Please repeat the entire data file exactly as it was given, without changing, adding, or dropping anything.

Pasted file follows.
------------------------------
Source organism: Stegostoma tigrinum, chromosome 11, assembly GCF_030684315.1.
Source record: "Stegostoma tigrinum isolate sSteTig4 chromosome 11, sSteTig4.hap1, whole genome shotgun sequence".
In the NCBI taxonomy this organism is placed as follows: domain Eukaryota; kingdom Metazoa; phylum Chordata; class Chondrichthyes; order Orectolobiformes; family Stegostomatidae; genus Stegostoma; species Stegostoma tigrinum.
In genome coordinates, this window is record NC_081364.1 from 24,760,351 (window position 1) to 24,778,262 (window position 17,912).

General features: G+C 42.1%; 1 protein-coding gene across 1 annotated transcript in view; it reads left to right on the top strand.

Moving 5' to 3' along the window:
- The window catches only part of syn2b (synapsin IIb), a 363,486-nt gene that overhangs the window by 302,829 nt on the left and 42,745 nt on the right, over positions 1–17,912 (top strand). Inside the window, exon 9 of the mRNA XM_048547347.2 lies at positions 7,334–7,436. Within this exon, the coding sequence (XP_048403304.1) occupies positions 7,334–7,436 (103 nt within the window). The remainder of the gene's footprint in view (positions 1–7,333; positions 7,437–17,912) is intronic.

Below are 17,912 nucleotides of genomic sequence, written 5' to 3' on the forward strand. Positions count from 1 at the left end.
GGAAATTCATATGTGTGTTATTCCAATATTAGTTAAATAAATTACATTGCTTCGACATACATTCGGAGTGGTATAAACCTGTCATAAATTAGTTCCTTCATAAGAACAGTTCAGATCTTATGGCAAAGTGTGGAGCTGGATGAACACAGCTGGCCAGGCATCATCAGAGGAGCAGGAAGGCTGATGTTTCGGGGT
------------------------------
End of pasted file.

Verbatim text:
Source organism: Stegostoma tigrinum, chromosome 11, assembly GCF_030684315.1.
Source record: "Stegostoma tigrinum isolate sSteTig4 chromosome 11, sSteTig4.hap1, whole genome shotgun sequence".
In the NCBI taxonomy this organism is placed as follows: domain Eukaryota; kingdom Metazoa; phylum Chordata; class Chondrichthyes; order Orectolobiformes; family Stegostomatidae; genus Stegostoma; species Stegostoma tigrinum.
In genome coordinates, this window is record NC_081364.1 from 24,760,351 (window position 1) to 24,778,262 (window position 17,912).

General features: G+C 42.1%; 1 protein-coding gene across 1 annotated transcript in view; it reads left to right on the top strand.

Moving 5' to 3' along the window:
- The window catches only part of syn2b (synapsin IIb), a 363,486-nt gene that overhangs the window by 302,829 nt on the left and 42,745 nt on the right, over positions 1–17,912 (top strand). Inside the window, exon 9 of the mRNA XM_048547347.2 lies at positions 7,334–7,436. Within this exon, the coding sequence (XP_048403304.1) occupies positions 7,334–7,436 (103 nt within the window). The remainder of the gene's footprint in view (positions 1–7,333; positions 7,437–17,912) is intronic.

Below are 17,912 nucleotides of genomic sequence, written 5' to 3' on the forward strand. Positions count from 1 at the left end.
GGAAATTCATATGTGTGTTATTCCAATATTAGTTAAATAAATTACATTGCTTCGACATACATTCGGAGTGGTATAAACCTGTCATAAATTAGTTCCTTCATAAGAACAGTTCAGATCTTATGGCAAAGTGTGGAGCTGGATGAACACAGCTGGCCAGGCATCATCAGAGGAGCAGGAAGGCTGATGTTTCGGGGT